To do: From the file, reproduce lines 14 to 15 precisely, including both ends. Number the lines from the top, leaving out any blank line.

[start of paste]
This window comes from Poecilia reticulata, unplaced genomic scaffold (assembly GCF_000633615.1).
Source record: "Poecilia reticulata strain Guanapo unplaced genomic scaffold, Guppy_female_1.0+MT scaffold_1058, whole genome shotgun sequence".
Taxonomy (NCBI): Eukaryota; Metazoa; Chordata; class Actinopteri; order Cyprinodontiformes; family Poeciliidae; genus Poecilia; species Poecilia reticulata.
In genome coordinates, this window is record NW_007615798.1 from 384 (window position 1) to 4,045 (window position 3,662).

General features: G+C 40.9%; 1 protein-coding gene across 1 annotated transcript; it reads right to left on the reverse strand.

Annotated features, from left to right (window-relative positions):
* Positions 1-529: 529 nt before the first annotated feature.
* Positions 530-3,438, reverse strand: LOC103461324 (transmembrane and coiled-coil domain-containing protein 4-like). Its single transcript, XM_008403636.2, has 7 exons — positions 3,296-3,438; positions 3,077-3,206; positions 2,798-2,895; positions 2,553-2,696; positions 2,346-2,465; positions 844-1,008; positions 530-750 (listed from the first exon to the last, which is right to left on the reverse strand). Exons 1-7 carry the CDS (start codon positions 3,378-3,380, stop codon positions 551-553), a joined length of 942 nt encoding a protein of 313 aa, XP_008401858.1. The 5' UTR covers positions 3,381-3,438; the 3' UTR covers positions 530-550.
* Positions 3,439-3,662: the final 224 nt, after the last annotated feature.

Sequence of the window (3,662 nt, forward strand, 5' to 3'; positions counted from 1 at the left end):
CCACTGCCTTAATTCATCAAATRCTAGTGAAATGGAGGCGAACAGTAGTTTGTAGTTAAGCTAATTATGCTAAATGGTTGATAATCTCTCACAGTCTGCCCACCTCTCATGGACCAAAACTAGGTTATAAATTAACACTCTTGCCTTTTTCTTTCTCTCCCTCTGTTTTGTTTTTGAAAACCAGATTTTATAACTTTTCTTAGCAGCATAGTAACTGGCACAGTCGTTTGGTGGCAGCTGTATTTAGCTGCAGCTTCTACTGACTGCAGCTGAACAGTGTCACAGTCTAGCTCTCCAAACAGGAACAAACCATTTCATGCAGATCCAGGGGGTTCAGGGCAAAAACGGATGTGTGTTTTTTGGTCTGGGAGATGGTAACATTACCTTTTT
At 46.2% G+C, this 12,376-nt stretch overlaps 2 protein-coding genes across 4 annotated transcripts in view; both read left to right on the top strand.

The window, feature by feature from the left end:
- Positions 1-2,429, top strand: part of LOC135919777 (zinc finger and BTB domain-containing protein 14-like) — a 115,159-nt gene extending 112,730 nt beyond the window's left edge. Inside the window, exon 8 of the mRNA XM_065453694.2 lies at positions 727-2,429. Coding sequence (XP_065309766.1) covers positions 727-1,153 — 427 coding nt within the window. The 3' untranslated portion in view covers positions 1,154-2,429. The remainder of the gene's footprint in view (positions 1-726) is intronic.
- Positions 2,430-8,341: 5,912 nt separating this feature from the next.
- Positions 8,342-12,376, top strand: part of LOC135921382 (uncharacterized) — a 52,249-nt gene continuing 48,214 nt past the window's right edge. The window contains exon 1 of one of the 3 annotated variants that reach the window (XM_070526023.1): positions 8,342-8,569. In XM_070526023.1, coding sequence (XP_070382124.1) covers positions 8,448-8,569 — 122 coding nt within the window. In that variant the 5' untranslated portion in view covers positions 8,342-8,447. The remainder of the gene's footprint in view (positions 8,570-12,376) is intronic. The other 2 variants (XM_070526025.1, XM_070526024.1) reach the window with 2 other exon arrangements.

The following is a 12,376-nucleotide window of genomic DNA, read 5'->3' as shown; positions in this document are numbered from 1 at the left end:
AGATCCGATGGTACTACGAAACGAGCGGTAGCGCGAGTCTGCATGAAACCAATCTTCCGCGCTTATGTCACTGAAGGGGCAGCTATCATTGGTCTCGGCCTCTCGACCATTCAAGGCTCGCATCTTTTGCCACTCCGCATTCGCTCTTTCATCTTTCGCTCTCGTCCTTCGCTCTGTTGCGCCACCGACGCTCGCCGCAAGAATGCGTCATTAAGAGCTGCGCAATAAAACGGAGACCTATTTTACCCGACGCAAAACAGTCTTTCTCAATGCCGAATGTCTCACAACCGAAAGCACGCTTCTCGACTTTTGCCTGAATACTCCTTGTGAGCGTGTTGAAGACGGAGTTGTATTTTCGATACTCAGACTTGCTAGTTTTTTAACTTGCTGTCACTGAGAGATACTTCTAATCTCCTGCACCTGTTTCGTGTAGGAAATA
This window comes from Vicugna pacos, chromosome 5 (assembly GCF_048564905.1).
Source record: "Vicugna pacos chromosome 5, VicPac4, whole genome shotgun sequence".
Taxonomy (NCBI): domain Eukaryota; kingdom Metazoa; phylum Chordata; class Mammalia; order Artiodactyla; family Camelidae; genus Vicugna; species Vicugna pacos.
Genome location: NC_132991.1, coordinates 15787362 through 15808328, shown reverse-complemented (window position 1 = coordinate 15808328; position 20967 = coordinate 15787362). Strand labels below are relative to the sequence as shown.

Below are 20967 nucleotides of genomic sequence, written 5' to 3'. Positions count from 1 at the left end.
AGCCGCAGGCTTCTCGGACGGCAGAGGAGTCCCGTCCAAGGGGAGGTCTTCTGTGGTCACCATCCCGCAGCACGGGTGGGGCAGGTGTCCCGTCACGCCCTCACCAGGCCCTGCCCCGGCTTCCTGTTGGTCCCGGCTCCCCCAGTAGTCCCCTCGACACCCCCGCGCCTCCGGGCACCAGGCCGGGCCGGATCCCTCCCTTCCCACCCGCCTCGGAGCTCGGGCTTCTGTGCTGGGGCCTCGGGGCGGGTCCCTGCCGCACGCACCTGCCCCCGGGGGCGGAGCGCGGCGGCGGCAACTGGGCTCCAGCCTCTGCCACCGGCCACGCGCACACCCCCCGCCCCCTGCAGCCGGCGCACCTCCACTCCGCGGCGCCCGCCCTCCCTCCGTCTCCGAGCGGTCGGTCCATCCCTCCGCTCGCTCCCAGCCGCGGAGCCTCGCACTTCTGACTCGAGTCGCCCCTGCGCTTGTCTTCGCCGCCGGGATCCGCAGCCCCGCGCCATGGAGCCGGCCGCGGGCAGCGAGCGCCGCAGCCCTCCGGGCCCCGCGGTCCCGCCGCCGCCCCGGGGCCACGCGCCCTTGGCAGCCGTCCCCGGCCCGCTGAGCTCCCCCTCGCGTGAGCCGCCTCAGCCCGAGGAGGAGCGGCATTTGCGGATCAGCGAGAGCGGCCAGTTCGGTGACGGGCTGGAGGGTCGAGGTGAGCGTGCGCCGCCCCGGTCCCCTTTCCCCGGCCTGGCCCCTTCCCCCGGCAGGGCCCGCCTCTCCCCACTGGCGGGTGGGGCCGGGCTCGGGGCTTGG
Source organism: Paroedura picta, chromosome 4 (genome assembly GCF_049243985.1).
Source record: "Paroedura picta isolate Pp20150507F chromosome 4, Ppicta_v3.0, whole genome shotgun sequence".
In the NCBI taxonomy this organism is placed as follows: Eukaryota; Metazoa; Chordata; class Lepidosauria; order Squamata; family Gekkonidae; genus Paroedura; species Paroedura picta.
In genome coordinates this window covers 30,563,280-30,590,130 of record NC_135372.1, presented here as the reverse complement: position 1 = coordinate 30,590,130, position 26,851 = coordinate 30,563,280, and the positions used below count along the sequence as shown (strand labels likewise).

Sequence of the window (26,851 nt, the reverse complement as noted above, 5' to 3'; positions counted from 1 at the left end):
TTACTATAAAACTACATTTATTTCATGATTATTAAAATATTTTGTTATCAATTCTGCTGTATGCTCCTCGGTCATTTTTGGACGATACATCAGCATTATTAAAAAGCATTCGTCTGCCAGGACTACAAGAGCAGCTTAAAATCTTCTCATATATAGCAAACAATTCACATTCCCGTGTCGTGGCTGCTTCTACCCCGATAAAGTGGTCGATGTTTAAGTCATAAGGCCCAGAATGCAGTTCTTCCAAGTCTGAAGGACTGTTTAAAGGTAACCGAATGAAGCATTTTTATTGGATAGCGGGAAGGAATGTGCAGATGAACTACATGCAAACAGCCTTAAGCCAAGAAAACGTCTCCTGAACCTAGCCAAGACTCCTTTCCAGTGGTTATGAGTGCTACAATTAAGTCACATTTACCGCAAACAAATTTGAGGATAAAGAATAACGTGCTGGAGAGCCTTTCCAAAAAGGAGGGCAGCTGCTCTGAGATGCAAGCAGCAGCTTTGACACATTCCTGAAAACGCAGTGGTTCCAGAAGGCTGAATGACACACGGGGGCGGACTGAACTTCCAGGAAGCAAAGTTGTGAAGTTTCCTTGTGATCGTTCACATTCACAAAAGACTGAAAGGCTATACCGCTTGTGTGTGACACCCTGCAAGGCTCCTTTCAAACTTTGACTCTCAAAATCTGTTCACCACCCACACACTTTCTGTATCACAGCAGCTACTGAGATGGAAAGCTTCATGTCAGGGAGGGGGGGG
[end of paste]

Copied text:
- Positions 1-2,429, top strand: part of LOC135919777 (zinc finger and BTB domain-containing protein 14-like) — a 115,159-nt gene extending 112,730 nt beyond the window's left edge. Inside the window, exon 8 of the mRNA XM_065453694.2 lies at positions 727-2,429. Coding sequence (XP_065309766.1) covers positions 727-1,153 — 427 coding nt within the window. The 3' untranslated portion in view covers positions 1,154-2,429. The remainder of the gene's footprint in view (positions 1-726) is intronic.
- Positions 2,430-8,341: 5,912 nt separating this feature from the next.